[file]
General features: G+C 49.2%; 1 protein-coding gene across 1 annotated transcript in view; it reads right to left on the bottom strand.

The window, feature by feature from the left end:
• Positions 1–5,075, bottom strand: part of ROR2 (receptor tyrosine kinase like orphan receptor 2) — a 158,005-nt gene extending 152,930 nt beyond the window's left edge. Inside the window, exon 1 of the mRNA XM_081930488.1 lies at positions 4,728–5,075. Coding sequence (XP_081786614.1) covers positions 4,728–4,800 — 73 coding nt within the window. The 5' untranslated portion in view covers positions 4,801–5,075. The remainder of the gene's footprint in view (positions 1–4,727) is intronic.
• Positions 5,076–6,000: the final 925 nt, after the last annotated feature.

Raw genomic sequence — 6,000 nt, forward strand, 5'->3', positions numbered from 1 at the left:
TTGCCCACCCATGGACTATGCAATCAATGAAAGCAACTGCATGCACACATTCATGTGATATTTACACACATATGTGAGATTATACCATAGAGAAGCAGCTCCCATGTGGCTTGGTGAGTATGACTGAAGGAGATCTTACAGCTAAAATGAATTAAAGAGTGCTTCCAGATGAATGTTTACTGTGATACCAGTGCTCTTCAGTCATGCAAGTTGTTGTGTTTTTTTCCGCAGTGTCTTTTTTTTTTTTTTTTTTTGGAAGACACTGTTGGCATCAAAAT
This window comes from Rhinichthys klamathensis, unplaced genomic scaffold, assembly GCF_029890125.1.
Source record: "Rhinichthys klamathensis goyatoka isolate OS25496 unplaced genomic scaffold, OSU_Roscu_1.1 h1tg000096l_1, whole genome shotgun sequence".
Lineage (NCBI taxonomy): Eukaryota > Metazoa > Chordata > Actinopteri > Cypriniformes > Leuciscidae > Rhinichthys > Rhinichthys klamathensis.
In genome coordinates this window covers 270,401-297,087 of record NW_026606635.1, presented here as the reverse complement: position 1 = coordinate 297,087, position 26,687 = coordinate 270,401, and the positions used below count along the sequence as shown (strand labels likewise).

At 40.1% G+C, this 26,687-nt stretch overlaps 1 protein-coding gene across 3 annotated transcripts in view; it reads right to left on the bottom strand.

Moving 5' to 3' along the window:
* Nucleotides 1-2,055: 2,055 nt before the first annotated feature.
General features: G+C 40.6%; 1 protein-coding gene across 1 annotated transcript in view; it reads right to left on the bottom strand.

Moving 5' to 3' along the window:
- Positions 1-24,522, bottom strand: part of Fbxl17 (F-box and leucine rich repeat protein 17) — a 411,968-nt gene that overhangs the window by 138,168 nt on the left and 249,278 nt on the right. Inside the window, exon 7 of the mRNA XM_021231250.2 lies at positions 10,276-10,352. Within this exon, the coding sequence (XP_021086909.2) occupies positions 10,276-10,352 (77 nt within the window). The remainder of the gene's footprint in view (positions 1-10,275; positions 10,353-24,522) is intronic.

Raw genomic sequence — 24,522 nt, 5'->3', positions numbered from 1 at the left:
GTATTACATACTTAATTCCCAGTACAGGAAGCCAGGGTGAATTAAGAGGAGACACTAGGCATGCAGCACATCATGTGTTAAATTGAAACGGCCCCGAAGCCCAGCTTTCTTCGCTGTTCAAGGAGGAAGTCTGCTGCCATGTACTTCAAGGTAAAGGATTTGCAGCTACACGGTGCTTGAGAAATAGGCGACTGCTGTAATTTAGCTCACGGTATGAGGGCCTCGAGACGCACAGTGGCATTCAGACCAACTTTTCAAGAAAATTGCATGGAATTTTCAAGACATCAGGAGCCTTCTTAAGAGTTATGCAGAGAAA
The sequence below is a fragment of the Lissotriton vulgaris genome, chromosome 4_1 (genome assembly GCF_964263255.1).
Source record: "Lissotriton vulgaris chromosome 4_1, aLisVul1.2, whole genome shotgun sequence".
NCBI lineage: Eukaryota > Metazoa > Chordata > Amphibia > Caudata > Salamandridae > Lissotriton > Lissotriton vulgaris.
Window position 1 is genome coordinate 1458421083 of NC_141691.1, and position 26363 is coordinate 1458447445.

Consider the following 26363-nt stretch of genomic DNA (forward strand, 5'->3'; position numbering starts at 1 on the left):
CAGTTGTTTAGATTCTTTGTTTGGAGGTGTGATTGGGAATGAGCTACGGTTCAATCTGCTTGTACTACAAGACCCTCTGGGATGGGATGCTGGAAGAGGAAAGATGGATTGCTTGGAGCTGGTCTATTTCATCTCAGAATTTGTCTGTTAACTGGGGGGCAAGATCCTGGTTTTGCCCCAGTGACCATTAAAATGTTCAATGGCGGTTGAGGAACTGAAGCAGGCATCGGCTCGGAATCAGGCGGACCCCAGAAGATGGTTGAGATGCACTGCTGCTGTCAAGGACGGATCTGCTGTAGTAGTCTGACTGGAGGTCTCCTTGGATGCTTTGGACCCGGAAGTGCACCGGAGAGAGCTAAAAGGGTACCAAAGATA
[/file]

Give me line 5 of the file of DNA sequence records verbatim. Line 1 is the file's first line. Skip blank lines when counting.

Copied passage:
Raw genomic sequence — 6,000 nt, forward strand, 5'->3', positions numbered from 1 at the left: